Wisconsin School Counseling Graduate Programs & School Counseling Graduate Schools
School counseling graduate programs prepare aspiring school counselors to help students thrive in and out of the classroom. Because school counselors tend to work within an individual school directly with students, graduate program content may focus on the roles and responsibilities inherent to that type of setting.
Students might study issues related to classroom success, such as behavioral and learning disabilities. Or they might explore one-on-one counseling strategies, and even discuss the legal and practical considerations of providing special education services at the school and district level.
School counseling graduate programs may also vary by degree level and program focus. So whether you're interested in research or practical applications, elementary school counseling or high school, there may be a great school counseling program for you.
Choosing School Counseling Graduate Programs
There may be as many types of school counseling graduate programs as there are students. Your choice may hinge on a few key factors. This includes the level of the degree you’re looking for, your goals, and the type of experiences you seek. First, consider what areas of school counseling most interest you. Do you want to study in a program that is more theoretical, with an academic and research focus? Or look at practical applications of counseling theory within a school setting?
Additionally, some school counseling graduate programs might concentrate on a specific population. That could be an age group, or a certain type of behavioral, physical, or learning disability. For example, the kinds of things a school counselor might need to know in an elementary school may vary considerably from a high school setting. Elementary school counselors might focus on helping students develop certain behavioral and emotional skills like organization, making positive
decisions, and developing strategies to cope with behavior challenges. At the high school level, school counselors might still help students cope with emotional challenges and other personal issues. But beyond that, they may also guide students through the planning process to move on from high school, such as deciding on a career path, applying to colleges, or attending a vocational school.i
Finally, the opportunities offered outside the classroom may be an important factor. Someone aiming to jumpstart a new career may want the chance to observe in the field. Obtaining guided, hands-on experience in real-world settings could be a major consideration. Others may look for programs with research in areas of interest, or opportunities to design and conduct their own studies. Every program is different, so read descriptions carefully and contact schools directly for details.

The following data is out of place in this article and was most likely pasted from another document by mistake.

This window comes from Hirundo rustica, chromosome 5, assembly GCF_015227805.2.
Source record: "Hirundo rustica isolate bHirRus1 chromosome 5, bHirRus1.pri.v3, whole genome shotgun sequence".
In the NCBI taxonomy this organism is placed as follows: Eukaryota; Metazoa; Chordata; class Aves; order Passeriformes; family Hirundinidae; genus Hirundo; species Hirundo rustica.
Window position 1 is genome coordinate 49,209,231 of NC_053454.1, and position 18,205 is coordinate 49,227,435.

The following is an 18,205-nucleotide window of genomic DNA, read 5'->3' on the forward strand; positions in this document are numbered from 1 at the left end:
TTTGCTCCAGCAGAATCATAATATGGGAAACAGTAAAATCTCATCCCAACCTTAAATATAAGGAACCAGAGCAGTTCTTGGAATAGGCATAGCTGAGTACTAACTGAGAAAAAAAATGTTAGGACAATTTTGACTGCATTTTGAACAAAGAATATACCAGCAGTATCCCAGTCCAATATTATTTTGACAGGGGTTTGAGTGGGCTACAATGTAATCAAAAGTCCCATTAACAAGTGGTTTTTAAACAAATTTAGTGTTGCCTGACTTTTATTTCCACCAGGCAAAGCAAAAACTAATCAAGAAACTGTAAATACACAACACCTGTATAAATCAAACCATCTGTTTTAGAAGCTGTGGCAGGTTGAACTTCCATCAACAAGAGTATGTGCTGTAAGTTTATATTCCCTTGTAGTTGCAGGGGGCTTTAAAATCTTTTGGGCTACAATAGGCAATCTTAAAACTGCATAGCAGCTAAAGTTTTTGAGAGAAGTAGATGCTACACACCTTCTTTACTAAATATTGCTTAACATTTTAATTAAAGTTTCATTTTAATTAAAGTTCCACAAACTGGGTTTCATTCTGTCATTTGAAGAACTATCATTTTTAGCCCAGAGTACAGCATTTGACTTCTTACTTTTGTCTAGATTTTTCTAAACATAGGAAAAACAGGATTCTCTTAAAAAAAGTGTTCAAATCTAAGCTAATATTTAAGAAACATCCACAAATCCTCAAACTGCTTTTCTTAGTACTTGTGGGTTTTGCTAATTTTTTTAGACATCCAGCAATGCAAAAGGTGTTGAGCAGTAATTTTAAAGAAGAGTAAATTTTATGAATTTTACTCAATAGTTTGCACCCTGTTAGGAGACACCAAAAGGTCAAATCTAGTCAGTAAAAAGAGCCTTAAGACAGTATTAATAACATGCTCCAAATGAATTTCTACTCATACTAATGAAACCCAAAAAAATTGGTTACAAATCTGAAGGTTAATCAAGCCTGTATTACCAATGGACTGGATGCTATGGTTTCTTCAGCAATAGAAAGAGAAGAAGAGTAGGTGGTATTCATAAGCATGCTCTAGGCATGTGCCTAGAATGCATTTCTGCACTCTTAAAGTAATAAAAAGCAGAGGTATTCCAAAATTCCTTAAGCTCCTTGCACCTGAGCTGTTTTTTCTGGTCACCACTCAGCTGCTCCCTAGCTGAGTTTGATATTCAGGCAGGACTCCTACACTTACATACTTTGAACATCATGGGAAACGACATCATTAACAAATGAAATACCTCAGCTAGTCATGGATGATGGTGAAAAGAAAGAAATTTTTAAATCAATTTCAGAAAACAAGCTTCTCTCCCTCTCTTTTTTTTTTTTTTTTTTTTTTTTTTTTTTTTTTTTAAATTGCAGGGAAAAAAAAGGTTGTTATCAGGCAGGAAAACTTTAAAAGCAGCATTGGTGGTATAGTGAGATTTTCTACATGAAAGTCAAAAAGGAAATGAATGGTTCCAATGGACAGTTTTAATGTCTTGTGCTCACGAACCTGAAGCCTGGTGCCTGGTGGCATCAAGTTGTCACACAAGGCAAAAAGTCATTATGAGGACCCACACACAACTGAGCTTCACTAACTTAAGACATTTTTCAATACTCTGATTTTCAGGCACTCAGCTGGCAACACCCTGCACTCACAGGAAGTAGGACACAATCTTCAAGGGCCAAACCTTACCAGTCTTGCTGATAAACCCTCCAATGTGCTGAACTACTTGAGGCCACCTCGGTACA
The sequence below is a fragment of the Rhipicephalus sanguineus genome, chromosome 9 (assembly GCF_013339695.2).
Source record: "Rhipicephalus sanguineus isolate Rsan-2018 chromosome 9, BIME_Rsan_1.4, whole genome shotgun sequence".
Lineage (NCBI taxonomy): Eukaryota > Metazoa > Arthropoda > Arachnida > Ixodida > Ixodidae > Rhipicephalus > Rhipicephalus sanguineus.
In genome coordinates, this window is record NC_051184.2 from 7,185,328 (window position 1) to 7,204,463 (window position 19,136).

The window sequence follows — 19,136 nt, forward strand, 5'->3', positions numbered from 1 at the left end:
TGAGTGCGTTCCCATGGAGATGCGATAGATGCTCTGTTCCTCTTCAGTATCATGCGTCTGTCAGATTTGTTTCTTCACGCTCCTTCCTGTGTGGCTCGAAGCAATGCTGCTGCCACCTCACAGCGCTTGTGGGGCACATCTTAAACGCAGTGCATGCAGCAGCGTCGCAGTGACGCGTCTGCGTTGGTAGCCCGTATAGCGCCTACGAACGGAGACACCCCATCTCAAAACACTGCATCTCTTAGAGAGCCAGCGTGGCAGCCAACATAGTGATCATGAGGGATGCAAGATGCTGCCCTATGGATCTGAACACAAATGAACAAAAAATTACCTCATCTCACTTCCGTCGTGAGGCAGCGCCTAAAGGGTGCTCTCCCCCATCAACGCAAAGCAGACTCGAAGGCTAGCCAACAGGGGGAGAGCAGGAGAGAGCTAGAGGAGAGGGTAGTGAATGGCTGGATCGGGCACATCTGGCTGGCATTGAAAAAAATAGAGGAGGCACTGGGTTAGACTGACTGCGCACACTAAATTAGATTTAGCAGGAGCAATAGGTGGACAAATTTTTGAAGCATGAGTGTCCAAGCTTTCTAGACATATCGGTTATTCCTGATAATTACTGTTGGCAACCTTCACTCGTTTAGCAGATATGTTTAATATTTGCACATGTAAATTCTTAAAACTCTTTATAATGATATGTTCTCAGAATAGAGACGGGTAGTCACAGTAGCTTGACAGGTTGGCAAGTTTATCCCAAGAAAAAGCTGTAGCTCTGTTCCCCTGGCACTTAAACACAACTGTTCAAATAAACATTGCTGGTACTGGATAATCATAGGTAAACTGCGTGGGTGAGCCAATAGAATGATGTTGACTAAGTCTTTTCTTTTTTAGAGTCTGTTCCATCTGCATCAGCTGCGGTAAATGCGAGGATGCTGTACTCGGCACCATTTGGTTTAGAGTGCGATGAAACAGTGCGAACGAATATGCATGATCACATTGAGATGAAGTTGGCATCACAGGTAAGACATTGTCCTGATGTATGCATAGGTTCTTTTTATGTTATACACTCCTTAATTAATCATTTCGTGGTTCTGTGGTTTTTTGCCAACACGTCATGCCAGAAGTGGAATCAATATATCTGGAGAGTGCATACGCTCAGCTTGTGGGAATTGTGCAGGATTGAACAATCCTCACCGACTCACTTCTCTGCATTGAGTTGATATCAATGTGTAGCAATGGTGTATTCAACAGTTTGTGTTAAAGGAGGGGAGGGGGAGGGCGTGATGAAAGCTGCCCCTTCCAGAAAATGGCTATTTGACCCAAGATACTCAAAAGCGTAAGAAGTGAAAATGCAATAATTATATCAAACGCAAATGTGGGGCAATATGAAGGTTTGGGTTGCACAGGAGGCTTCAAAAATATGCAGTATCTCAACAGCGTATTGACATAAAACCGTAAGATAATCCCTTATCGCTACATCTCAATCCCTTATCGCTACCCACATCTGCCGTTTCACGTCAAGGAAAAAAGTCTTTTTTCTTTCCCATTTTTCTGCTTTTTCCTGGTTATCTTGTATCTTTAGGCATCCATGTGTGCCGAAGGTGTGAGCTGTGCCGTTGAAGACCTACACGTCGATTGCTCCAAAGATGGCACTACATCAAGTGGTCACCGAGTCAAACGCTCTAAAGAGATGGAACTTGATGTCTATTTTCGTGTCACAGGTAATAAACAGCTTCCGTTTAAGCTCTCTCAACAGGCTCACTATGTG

Types of Schools Counseling Graduate Programs
Another important factor to finding a perfect school counseling program is the type of degree you choose to pursue. School counseling graduate programs may be available at a variety of levels, each with their own requirements and goals.
Earn Your Master’s Degree in School Counseling
In many areas, a masters in school counseling is a prerequisite to be able to work as a school counselor.i As such, most of these programs are designed to accommodate students moving into the field from the first time. That could be from a relevant bachelor’s program, or from another part of the education field, such as teaching.
School counseling masters programs may offer a few different degrees, each with their own unique approach to the subject matter. Types of masters degrees you might consider include the following.
- Master of Education in School Counseling (MEd): These degree programs are generally associated with a school of education, and as such, may emphasize educational principles and values as they apply to a school counselor role. They may develop more generalized education knowledge and skills in addition to clinical counseling techniques.
- Master of Arts (MA) or Master of Science (MS) in School Counseling: In a general sense, there tends to be little difference between MA and MS programs in school counseling. Each may vary greatly depending on the school they’re offered by. However, often, an MA or MS in School Counseling might focus somewhat more heavily on the psychology and counseling side of school counseling, compared to more education-centric MEd programs.
- Educational Specialist (EdS) in School Counseling: An EdS in School Counseling is technically a step between a masters and doctorate, requiring additional coursework beyond what is generally required for a masters. Educational Specialist programs in school counseling, like MEd programs, tend to be offered by schools of education, and as such emphasize educational techniques, knowledge, and principles in their curricula.
- Psychology Specialist (PsyS) in School Counseling: As with the EdS above, a School Counseling PsyS stands between masters and doctorate. Unlike the EdS, however, these programs are generally associated with schools of psychology, and as such, the course content may focus more heavily on clinical counseling practice.
One consideration to keep in mind when choosing your masters program is the thesis requirement. If you are planning to go on and earn your doctorate, choosing a program including a thesis may be an advantage for you. On the other hand, if you hope to go straight into the field, a program focused on gaining more practical experience may be a preferable.